Letter | Councilman goes too far on Shoreline plan
June 15, 2011 · 10:56 AM
I attended the May 17, 2011, marathon City Council meeting from 7 until 11 p.m. to hear the debate on the merits of the Planning Commission recommendations regarding the Mercer Island Shorelines Management Plan, which I thought had been well thought out by commissioners, following a very large amount of expert testimony and debate. I was pleasantly surprised after Councilman Grady arrived at 9:30 p.m. to learn that I was “fabulously wealthy.” However, before I could locate all my newfound wealth, Councilman Grady announced his plan to spend all my wealth for me on his own personal agenda.
Councilmen Grady and Grausz had urged the Council to impose more rigid requirements on dock repair and replacement than required by the county and state in order to enhance water quality. I support enhancing water quality. I don’t support using public funds or forcing private parties to spend their “fabulous wealth” on things that don’t count, such as reducing existing dock coverage or requiring grated decking for dock repair/replacement when the experts state, and the Planning Commission agrees: do not enhance salmon smolt survival.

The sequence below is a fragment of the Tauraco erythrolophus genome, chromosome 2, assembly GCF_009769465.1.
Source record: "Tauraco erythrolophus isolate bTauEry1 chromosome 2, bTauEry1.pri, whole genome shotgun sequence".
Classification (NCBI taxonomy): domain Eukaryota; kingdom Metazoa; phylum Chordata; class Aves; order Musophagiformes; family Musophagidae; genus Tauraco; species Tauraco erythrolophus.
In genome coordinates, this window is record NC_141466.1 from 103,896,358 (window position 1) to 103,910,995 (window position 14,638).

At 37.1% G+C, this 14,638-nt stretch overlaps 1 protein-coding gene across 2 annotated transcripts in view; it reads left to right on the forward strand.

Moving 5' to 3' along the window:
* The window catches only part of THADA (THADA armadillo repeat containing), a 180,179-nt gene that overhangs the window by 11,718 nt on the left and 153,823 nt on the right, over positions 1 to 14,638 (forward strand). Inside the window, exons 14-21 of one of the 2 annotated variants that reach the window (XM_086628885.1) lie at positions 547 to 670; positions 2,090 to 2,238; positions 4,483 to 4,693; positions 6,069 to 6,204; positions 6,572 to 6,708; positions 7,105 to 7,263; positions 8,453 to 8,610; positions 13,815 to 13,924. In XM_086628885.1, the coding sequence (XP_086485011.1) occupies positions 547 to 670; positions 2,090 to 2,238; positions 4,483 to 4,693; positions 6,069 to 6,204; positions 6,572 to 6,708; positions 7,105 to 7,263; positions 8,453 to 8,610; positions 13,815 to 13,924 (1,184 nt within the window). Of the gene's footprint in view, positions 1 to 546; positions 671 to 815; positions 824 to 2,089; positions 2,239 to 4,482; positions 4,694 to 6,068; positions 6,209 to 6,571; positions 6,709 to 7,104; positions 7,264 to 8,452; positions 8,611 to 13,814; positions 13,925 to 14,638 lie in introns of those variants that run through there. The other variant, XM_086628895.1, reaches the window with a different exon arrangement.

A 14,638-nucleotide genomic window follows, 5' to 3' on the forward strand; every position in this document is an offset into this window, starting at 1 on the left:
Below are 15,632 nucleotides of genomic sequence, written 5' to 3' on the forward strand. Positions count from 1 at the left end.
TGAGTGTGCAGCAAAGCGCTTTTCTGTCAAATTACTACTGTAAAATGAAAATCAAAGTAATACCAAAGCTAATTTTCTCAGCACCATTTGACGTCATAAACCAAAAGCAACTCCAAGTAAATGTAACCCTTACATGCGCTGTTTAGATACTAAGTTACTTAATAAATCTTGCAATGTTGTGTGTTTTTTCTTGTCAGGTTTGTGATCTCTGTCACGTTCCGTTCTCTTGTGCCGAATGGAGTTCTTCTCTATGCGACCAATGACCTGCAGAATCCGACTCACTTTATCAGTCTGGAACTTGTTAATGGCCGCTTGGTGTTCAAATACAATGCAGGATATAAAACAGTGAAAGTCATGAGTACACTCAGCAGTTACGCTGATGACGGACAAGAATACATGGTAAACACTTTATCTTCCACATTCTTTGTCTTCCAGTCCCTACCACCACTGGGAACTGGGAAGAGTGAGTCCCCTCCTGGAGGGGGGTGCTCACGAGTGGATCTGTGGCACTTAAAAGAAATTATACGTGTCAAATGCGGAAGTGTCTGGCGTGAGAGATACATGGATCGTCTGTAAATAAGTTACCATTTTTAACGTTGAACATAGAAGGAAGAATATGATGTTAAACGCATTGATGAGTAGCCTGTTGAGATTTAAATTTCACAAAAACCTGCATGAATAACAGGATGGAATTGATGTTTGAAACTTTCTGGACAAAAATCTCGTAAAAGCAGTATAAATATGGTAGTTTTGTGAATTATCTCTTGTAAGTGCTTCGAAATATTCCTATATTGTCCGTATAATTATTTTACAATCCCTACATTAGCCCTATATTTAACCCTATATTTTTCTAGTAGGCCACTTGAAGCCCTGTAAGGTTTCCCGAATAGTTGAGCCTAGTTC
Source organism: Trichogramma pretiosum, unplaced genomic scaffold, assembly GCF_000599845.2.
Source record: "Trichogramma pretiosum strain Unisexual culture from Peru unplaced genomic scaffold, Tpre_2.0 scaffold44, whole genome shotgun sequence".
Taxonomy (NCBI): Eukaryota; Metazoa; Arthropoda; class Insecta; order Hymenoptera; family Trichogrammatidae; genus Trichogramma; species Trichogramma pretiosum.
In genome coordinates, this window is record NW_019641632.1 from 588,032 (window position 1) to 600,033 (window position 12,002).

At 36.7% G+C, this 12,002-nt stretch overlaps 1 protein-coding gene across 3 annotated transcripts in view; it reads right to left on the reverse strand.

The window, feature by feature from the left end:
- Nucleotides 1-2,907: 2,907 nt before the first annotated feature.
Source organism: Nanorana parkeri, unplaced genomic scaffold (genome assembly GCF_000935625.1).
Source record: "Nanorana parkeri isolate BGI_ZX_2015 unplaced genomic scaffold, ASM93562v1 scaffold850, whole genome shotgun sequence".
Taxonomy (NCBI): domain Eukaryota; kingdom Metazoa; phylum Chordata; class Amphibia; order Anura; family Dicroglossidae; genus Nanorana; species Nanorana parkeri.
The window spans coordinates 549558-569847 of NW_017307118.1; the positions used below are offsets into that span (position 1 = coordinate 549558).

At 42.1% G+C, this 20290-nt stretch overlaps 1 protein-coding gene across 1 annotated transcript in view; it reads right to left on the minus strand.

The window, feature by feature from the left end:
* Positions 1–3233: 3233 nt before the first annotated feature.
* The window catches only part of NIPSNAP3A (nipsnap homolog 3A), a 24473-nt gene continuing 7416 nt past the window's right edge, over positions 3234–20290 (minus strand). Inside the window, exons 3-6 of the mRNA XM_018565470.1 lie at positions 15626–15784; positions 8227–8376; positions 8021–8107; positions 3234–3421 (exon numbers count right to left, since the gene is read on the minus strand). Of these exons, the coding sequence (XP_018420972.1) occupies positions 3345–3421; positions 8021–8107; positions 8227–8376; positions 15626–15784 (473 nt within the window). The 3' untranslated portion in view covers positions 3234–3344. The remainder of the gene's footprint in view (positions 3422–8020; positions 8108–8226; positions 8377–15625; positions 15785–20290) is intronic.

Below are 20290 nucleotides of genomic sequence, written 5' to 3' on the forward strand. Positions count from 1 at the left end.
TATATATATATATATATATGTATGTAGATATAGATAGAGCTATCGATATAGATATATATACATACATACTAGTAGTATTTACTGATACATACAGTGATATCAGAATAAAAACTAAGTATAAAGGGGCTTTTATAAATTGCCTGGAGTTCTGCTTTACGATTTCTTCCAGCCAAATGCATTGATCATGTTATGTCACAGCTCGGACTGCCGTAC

Councilman Grady insists that grated, or perforated, decking represents superior new material that should be mandated, like building codes. Grated decking does not represent new materials; it is a new fabrication of existing materials that have inferior structural strength and would require a new structural design and more extensive building permits in order to meet existing building codes. It has nothing to do with water quality.
An amendment was proposed to gain City Council consensus and harmony, but it went too far, well beyond water quality issues, and it didn’t achieve consensus or harmony. I recommend instead that if Councilmen Grady and Grausz want to defy the experts, the Planning Commission, and their constituents, they should use his own “fabulous wealth” to buy up waterfront homes, and then rip out their own docks, bulkheads and vegetation.
I urge all residential waterfront property owners and other interested parties to attend the two remaining City Council meetings (June 20 and Aug. 1) regarding the new Shoreline Management Plan before it is adopted at the Aug. 1 meeting.
Dwight R. Schaeffer